Tuesday, April 20, 2010

Helping Readers See Themselves in a Text

Every week during summer vacation, mom used to load us into the car and drive us to the library. While my sisters and brother were racing around with picture books and whatever toys they could get their hands on, I snuck off to a quieter corner of the library where the children’s biographies were shelved.

I plopped myself on the floor and ran my finger over the spines, looking for just the right one. I read the names to myself: “George Washington. Thomas Edison. Another Washington. Ben Franklin. Patrick Henry. Daniel Boone."

It would have been so much easier if the books had been arranged by the subject, rather than the author. There were dozens and dozens of people I didn’t want to read about. Eventually though, I’d find one that was perfect: “YES! Dolly Madison!”

I’d pull the book off the shelf and begin reading immediately. My favorite books were ones that began when the person was close to my own age. Even though we might have lived decades or even centuries apart, we had things in common—whether it was trying to learn how to cook or fussing over school work.

When we finally loaded back into the car, everyone else had colorful books about cartoon people or lovable animals. My arms were filled with stories of Eleanor Roosevelt, Martha Washington, Juliette Low, and Dolly Madison. Before the week was out, I would read them cover to cover and beg to go back to the library to find more.

Occasionally I’d put a book about George Washington or Daniel Boone on the top of my reading pile, but they felt like text books from history or social studies class. I’d make myself read them, but they were always like bitter medicine you suffered through so you could get the spoonful of sugar afterward.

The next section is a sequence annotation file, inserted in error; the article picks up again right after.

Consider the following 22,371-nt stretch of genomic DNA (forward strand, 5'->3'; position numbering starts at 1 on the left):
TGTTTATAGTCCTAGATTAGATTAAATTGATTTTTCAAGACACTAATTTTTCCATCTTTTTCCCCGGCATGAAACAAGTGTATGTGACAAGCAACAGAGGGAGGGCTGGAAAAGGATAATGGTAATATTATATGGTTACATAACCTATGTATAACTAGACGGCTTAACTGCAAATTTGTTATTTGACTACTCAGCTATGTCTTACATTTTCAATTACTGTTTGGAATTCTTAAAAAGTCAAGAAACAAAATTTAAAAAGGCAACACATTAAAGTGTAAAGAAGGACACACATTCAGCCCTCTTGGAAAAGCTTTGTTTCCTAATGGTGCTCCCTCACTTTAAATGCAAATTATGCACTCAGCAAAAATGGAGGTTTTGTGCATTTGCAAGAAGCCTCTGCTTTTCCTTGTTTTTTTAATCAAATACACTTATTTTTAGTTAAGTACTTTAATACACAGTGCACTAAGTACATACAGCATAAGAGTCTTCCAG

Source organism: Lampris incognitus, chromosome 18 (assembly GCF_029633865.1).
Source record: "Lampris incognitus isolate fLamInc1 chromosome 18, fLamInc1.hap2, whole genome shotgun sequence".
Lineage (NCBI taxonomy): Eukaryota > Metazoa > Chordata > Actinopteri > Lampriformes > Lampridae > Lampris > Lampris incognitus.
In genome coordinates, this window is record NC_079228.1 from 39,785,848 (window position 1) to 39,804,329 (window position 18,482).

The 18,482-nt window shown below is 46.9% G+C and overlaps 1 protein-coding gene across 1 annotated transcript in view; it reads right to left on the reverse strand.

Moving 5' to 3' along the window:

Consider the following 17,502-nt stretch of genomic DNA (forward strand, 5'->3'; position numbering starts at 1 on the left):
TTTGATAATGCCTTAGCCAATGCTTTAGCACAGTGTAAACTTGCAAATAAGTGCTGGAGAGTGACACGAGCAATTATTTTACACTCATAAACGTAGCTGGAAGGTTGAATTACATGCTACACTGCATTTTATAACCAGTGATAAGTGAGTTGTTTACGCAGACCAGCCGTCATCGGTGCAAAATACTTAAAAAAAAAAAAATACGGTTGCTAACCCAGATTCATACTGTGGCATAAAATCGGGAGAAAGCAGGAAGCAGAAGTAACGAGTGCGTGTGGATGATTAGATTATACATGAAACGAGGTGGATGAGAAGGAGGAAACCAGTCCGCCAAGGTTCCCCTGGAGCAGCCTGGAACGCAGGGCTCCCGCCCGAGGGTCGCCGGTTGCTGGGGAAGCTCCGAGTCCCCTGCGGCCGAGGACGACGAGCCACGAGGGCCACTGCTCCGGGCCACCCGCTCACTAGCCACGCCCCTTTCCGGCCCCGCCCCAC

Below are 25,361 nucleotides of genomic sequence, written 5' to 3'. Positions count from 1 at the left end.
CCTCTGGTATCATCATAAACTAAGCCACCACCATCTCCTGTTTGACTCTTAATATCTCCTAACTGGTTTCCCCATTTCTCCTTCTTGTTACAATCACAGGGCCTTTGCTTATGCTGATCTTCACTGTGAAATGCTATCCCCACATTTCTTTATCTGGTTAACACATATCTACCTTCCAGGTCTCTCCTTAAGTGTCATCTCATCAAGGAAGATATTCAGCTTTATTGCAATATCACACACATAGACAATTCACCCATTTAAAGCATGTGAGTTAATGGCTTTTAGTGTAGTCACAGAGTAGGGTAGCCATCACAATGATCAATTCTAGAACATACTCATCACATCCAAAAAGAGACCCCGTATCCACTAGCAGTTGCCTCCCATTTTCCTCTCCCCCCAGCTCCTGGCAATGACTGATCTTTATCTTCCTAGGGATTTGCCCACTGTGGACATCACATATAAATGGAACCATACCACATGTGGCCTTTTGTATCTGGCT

It all seems slightly funny now. I was doing what any reader wants to: I was looking for stories that reflected by own experiences. I wanted stories about young girls, about their accomplishments as women, and about the journeys they took from child to adult.

Don’t bother me with stories of boys becoming apprentices, men fighting battles, or chopping their way through forests. Show me people who are like me. Show me people who are like the person I want to become.

In my own way, I guess I have been celebrating El día de los niños/El día de los libros (Children’s Day/Book Day) every day, from the moment I started demanding to see myself in the texts that I read. At its heart, Día is about making that kind of connection between readers and what they read. It’s about connecting with readers, in their own languages and with texts that they can identify with.

Every reader should have the experience of looking at a text and making connections based on their experiences, culture, and heritage. With ever-increasing class sizes and the rich diversity of our classrooms, finding the right text for each student is quite a challenge. Better is the goal of equipping students to find these texts themselves.